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NIH funds centers for advancing the reference sequence of the human genome

Posted September 25, 2019

New grants totaling approximately $29.5 million will enable scientists to generate and maintain the most comprehensive reference sequence of the human genome. The awards, made over five years pending the availability of funds, are managed by the National Human Genome Research Institute (NHGRI), part of the National Institutes of Health.

The currently available reference sequence of the human genome is becoming obsolete. The funds are necessary for making advances in DNA sequencing technology and computational methods possible. As a result, NHGRI will fund two centers as a part of a new Human Genome Reference Program (HGRP).

Synthetic or engineering biology involves genetically engineering not only yeast and bacteria but also plants, animals and humans. The benefits could be immense, ranging from gene therapy for disease to improved crops and better medicines. Image credit: qimono via Pixabay (Pixabay licence)

DNA strands – artistic visualization. Image credit: qimono via Pixabay (Free Pixabay licence)

“It has grown more and more important to have a high-quality, highly usable human genome reference sequence that represents the diversity of human populations. The proposed improvements will serve the growing basic and clinical genomics research communities by helping them interpret both research and patient genome sequences,” said Adam Felsenfeld, Ph.D., NHGRI program director in the Division of Genome Sciences.

Almost all biomedical research studies that use or analyze human genomic data rely on the established reference sequence of the human genome. In the same way that people use the puzzle picture to help assemble jigsaw puzzles, researchers use the reference genome sequence to assemble genome sequences from individuals. By advancing the quality of the available reference sequence of the human genome, the HGRP will enable researchers to find disease-causing variants and specify their genomic locations with markedly increased accuracy. An improved reference sequence will also allow scientists to report results in a way that other scientists can use in their analyses of genome sequence data.

The two centers will work with international collaborators and develop a multi-genome reference sequence that is as universal and complete as possible. Known as a ‘pan-genome,’ the more-complete reference sequence will represent 350 genomes from the human population. Over time, researchers hope that the pan-genome will reflect all human diversity, enabling analyses of any human DNA sequence.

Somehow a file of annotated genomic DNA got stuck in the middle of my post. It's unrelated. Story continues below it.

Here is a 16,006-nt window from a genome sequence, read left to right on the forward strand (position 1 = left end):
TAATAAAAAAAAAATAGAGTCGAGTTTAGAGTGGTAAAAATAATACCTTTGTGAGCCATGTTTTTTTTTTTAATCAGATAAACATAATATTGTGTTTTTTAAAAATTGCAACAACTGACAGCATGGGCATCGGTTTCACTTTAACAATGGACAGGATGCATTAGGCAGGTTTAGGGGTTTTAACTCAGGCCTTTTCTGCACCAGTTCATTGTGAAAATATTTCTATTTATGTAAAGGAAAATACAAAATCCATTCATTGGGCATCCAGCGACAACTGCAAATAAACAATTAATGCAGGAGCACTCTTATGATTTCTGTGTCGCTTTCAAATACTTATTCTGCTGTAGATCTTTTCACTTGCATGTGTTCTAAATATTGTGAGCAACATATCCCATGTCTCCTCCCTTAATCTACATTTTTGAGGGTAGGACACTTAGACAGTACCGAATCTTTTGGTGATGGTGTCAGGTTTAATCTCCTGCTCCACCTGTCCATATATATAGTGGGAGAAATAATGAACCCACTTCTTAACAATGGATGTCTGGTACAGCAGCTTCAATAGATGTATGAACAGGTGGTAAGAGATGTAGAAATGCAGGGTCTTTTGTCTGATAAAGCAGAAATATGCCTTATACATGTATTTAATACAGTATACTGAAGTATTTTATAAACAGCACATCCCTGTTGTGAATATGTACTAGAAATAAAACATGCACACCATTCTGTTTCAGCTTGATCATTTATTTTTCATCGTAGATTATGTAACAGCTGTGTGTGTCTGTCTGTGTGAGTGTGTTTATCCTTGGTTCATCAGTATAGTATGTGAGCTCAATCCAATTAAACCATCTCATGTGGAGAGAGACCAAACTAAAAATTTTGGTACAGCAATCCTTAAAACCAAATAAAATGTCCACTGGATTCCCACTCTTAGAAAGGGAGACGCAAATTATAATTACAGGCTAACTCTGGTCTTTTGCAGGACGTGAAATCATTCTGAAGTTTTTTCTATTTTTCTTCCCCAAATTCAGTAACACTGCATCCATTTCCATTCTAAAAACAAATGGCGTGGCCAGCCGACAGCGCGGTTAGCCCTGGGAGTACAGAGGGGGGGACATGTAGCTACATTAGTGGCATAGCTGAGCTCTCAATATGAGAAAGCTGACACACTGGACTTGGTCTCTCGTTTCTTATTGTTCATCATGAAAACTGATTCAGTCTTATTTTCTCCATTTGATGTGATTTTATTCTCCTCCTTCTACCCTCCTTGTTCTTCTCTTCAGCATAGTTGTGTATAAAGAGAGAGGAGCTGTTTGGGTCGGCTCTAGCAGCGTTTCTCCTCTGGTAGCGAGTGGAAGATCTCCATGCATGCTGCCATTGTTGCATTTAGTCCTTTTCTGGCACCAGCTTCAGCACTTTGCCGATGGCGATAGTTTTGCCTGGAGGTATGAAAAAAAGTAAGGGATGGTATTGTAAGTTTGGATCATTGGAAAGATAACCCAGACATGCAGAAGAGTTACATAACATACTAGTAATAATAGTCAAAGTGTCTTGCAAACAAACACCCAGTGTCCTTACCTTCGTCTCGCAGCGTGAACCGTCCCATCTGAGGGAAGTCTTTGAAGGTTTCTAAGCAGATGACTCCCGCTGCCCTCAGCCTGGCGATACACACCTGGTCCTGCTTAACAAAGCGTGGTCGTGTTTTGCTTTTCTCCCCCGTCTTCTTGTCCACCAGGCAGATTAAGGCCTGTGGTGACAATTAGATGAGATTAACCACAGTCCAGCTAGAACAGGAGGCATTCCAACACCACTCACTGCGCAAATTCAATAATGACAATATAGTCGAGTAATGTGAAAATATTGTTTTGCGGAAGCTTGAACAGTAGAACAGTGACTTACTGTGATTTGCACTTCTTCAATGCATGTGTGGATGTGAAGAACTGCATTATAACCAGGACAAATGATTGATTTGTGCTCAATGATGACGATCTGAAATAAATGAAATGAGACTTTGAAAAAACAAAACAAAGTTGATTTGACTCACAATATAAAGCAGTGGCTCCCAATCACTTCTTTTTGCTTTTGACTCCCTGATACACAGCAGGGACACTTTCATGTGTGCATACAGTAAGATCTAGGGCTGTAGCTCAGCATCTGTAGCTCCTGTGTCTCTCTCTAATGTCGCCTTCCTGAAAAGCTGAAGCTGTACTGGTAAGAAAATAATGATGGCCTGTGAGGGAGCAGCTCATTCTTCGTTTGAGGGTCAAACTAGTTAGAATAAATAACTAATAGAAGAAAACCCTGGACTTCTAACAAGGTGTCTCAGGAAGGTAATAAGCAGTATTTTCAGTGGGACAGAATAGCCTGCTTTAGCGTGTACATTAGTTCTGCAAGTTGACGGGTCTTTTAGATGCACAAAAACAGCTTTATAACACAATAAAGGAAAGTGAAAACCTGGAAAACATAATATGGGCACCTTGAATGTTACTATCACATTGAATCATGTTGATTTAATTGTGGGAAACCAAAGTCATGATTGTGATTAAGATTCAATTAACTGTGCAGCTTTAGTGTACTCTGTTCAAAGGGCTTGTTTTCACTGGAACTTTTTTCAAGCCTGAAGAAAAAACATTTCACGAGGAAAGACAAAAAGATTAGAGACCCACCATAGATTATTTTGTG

The sequencing of the human genome was a landmark achievement in the history of science. The Human Genome Project provided a near-complete human genome sequence as a public reference. This reference has been maintained and improved since the end of the Human Genome Project by an international group, the Genome Reference Consortium. The consortium is now poised to take a bold step forward as part of the new program.

NHGRI has awarded $2.5 million per year for five years to Washington University in St. Louis (WashU), University of California, Santa Cruz (UCSC) and the European Bioinformatics Institute (EBI), which will coordinate with the National Center for Biotechnology Information, to form the WashU-UCSC-EBI Human Genome Reference Center. The center will provide a next-generation reference sequence of the human genome as a resource for the scientific community and support interactions within the genomics community.

The second component – the Human Reference Genome Sequencing Center – aims to sequence up to 350 additional diverse human genomes using state-of-the-art technologies to incorporate high-quality sequences that are more broadly representative. The amount of support will be approximately $3.5 million per year over five years. This award is being made to UCSC, with U.S. and international collaborators including Washington University in St Louis, University of Washington School of Medicine, The Rockefeller University, Mt. Sinai, Harvard University, Broad Institute, Coriell Institute for Medical Research, McGill University, University of Cambridge and the Max Planck Institute.

Source: NIH

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